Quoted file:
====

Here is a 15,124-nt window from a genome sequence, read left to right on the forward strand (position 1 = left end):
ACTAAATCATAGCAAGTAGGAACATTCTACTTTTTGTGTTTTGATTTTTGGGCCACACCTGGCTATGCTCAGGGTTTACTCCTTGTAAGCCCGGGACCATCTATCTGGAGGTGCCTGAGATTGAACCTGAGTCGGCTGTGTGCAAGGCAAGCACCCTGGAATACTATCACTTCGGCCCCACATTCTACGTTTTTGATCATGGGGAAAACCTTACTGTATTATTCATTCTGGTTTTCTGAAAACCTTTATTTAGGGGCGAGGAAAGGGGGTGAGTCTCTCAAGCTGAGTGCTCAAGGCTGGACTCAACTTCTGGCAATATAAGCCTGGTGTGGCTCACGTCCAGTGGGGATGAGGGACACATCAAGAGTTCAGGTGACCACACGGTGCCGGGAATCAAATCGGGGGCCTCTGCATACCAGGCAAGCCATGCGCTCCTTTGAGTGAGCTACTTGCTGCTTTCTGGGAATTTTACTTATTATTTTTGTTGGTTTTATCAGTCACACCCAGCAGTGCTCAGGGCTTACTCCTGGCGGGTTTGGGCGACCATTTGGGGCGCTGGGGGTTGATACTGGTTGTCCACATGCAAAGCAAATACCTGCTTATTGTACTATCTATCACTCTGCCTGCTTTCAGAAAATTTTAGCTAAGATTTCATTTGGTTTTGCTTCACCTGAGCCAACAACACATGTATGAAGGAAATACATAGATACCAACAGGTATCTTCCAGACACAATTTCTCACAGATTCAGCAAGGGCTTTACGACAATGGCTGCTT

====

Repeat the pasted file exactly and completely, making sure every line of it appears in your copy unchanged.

Here is a 15,124-nt window from a genome sequence, read left to right on the forward strand (position 1 = left end):
ACTAAATCATAGCAAGTAGGAACATTCTACTTTTTGTGTTTTGATTTTTGGGCCACACCTGGCTATGCTCAGGGTTTACTCCTTGTAAGCCCGGGACCATCTATCTGGAGGTGCCTGAGATTGAACCTGAGTCGGCTGTGTGCAAGGCAAGCACCCTGGAATACTATCACTTCGGCCCCACATTCTACGTTTTTGATCATGGGGAAAACCTTACTGTATTATTCATTCTGGTTTTCTGAAAACCTTTATTTAGGGGCGAGGAAAGGGGGTGAGTCTCTCAAGCTGAGTGCTCAAGGCTGGACTCAACTTCTGGCAATATAAGCCTGGTGTGGCTCACGTCCAGTGGGGATGAGGGACACATCAAGAGTTCAGGTGACCACACGGTGCCGGGAATCAAATCGGGGGCCTCTGCATACCAGGCAAGCCATGCGCTCCTTTGAGTGAGCTACTTGCTGCTTTCTGGGAATTTTACTTATTATTTTTGTTGGTTTTATCAGTCACACCCAGCAGTGCTCAGGGCTTACTCCTGGCGGGTTTGGGCGACCATTTGGGGCGCTGGGGGTTGATACTGGTTGTCCACATGCAAAGCAAATACCTGCTTATTGTACTATCTATCACTCTGCCTGCTTTCAGAAAATTTTAGCTAAGATTTCATTTGGTTTTGCTTCACCTGAGCCAACAACACATGTATGAAGGAAATACATAGATACCAACAGGTATCTTCCAGACACAATTTCTCACAGATTCAGCAAGGGCTTTACGACAATGGCTGCTT